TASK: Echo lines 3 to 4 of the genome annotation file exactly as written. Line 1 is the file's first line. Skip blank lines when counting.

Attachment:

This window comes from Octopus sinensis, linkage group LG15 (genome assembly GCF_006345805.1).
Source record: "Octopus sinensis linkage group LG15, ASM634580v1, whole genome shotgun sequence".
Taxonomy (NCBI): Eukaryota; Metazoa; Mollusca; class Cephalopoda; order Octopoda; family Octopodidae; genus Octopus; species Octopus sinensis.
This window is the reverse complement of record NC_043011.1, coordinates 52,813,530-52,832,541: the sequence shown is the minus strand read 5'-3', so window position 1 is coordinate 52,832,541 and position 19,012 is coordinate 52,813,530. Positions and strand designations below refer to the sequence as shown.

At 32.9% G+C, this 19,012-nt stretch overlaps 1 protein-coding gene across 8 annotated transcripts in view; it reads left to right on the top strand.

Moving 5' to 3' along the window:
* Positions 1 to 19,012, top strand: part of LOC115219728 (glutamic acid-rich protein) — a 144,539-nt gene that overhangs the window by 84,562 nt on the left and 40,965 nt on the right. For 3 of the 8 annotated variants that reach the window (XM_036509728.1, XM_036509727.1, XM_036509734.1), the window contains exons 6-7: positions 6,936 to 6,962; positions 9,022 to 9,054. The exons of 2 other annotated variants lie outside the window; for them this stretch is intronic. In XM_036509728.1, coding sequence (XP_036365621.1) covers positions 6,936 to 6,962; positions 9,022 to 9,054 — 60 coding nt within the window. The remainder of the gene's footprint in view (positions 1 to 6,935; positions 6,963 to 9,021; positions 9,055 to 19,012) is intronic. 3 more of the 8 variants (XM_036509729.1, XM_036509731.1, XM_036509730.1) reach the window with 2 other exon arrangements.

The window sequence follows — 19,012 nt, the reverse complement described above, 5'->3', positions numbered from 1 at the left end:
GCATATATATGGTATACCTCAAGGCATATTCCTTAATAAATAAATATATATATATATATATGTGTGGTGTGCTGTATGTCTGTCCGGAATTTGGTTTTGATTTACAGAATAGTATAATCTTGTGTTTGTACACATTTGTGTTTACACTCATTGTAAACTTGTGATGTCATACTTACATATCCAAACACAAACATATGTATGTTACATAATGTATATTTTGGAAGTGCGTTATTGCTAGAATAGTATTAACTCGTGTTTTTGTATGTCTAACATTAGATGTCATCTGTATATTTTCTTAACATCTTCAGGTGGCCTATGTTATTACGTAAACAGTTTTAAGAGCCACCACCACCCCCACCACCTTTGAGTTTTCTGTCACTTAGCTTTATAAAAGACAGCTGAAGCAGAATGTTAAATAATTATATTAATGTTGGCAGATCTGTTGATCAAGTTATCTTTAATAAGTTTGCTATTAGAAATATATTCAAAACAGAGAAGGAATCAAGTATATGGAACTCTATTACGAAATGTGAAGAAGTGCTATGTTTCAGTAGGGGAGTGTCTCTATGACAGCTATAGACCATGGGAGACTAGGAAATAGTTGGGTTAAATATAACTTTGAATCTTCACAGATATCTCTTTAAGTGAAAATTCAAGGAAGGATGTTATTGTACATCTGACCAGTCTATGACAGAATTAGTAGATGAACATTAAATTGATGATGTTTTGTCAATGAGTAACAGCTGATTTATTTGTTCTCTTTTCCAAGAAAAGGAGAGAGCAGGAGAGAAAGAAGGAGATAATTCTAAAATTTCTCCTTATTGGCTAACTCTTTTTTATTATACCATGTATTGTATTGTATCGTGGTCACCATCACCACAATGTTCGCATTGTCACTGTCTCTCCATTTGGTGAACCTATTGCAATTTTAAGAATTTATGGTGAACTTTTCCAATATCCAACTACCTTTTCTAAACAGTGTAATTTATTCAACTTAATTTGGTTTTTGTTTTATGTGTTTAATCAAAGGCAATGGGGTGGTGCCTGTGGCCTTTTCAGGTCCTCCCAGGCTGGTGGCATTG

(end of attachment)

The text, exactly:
Taxonomy (NCBI): Eukaryota; Metazoa; Mollusca; class Cephalopoda; order Octopoda; family Octopodidae; genus Octopus; species Octopus sinensis.
This window is the reverse complement of record NC_043011.1, coordinates 52,813,530-52,832,541: the sequence shown is the minus strand read 5'-3', so window position 1 is coordinate 52,832,541 and position 19,012 is coordinate 52,813,530. Positions and strand designations below refer to the sequence as shown.